PowerPoint Slideshow about 'What is Computer Forensics' - salena
An Image/Link below is provided (as is) to download presentation
Download Policy: Content on the Website is provided to you AS IS for your information and personal use and may not be sold / licensed / shared on other websites without getting consent from its author.While downloading, if for some reason you are not able to download a presentation, the publisher may have deleted the file from their server.
“The process of identifying, preserving, analyzing and presenting digital evidence in a manner that is legally acceptable.” (McKemmish, 1999)
“Gathering and analyzing data in a manner as freedom distortion or bias as possible to reconstruct data or what has happened in the past on a system.” (Farmer & Vennema,1999)
Computer forensics is the application of computer investigation and analysis techniques in the interests of determining potential legal evidence.
Forensic Computing, also known as Evidential Computing and even sometimes Data Recovery, is the specialist process of imaging and processing computer data which is reliable enough to be used as evidence in court（http://www.vogon-international.com/index.htm）
Computer forensics, innovators of image copying technology, defined the principles of the science of computer forensics and formalized an approved and accepted methodology to COLLECT, ANALYSE and PRESENT suspect data to a Court of Law.
Computer forensics evidence is frequently sought in a wide range of computer crime or misuse, including but not limited to theft of trade secrets, theft of or destruction of intellectual property, and fraud.
Computer forensics specialists draw on an array of methods for discovering data that resides in a computer system.
Experts in forensics computing can frequently recover files that have been deleted, encrypted, or damaged, sometimes as long as years earlier.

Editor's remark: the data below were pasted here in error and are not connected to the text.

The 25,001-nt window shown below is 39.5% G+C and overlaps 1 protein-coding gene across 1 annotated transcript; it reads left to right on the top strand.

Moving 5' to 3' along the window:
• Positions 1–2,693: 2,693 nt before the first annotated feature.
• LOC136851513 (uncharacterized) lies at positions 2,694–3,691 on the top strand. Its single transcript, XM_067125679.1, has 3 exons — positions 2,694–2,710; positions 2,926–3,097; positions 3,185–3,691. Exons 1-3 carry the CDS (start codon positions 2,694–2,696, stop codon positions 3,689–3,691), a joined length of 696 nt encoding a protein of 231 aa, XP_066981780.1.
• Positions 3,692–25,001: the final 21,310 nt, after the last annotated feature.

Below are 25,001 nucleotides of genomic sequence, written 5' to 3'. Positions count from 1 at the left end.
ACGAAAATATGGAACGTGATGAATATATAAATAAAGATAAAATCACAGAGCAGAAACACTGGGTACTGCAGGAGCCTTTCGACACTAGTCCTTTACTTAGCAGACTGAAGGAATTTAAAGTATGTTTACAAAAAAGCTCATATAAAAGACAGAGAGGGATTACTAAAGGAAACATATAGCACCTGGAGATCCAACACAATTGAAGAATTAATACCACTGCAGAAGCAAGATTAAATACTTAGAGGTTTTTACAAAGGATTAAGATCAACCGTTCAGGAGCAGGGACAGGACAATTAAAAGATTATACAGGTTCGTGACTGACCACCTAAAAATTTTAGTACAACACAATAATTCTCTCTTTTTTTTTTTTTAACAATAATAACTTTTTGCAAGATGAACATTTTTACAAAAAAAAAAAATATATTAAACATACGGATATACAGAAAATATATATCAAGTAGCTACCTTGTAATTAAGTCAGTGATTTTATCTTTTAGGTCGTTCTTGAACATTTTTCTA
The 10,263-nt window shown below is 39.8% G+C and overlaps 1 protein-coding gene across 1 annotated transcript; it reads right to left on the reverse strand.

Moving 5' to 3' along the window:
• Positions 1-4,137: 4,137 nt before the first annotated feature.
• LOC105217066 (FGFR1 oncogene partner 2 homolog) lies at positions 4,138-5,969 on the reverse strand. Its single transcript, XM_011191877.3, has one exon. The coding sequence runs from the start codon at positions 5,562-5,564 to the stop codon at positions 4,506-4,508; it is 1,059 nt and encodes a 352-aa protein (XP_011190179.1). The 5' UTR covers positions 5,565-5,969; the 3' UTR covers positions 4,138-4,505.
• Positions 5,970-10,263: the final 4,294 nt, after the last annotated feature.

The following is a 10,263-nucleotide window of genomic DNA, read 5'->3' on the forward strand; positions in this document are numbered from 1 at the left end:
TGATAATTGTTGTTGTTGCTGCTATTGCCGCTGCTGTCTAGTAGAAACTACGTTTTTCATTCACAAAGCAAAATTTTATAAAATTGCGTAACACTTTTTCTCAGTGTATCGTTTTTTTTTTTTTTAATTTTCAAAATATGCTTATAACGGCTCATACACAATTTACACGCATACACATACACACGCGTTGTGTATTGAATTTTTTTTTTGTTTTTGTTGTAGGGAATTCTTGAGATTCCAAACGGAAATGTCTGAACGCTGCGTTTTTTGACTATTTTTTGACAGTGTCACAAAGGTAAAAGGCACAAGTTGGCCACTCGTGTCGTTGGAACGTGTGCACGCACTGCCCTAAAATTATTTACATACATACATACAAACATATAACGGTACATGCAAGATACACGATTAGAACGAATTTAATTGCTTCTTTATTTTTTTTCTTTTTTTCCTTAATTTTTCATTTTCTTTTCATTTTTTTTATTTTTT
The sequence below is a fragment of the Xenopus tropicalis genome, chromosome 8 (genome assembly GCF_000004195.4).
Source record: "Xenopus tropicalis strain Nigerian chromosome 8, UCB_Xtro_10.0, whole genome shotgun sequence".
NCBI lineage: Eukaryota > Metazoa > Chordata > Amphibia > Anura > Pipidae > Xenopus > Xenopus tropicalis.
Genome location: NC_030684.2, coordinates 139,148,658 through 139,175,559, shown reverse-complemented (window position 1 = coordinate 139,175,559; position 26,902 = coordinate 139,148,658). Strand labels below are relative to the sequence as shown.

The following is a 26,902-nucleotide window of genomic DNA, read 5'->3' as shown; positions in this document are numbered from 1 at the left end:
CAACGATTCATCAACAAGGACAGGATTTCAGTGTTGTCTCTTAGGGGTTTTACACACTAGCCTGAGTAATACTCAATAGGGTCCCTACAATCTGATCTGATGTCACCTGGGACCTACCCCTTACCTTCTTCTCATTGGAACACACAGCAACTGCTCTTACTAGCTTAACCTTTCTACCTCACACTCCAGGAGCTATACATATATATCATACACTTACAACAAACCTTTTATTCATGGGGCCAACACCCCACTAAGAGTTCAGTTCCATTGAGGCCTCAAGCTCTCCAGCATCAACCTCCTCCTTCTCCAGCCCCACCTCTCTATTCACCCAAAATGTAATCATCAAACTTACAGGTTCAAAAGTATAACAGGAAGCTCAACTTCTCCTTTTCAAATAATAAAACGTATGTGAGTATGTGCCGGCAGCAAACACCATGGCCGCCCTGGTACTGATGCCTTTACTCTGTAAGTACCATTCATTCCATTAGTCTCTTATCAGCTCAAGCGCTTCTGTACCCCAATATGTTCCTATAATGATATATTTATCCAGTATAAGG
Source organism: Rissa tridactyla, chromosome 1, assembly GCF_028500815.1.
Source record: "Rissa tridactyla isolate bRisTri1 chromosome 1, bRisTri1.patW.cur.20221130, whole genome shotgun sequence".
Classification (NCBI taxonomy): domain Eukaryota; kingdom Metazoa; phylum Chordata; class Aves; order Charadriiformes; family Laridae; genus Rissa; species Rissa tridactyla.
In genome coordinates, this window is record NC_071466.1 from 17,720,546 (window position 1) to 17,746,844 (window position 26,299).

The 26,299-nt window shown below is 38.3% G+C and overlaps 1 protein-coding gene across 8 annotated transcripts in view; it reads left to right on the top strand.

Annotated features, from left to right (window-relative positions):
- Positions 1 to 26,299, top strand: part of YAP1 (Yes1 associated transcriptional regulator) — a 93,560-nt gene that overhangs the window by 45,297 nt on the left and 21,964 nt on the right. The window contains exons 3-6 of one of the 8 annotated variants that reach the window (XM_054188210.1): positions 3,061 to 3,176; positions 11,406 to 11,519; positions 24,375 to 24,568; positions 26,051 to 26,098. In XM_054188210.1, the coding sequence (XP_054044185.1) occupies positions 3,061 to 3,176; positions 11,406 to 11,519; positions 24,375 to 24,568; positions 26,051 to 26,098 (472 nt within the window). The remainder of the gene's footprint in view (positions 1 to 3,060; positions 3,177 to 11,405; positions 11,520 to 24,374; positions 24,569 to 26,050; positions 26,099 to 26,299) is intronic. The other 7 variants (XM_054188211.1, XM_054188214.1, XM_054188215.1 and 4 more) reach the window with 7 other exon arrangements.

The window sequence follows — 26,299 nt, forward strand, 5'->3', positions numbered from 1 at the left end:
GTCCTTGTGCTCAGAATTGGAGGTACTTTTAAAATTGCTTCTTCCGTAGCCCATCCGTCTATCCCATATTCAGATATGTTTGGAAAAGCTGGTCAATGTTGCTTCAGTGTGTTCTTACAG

Evidence gathered by computer forensics experts is useful and often necessary during discovery, depositions, and actual litigation.
authenticity - does the material come from where it purports?
reliability - can the substance of the story the material tells be believed and is it consistent? In the case of computer-derived material are there reasons for doubting the correct working of the computer?
completeness - is the story that the material purports to tell complete? Are there other stories which the material also tells which might have a bearing on the legal dispute or hearing?
conformity with common law and legislative rules - acceptable levels of freedom from interference and contamination as a result of forensic investigation and other post-event handling
well-defined procedures to address the various tasks
an anticipation of likely criticism of each methodology on the grounds of failure to demonstrate authenticity, reliability, completeness and possible contamination as a result of the forensic investigation
the possibility for repeat tests to be carried out, if necessary by experts hired by the other side
check-lists to support each methodology
an anticipation of any problems in formal legal tests of admissibility
the acceptance that any methods now described would almost certainly be subject to later modification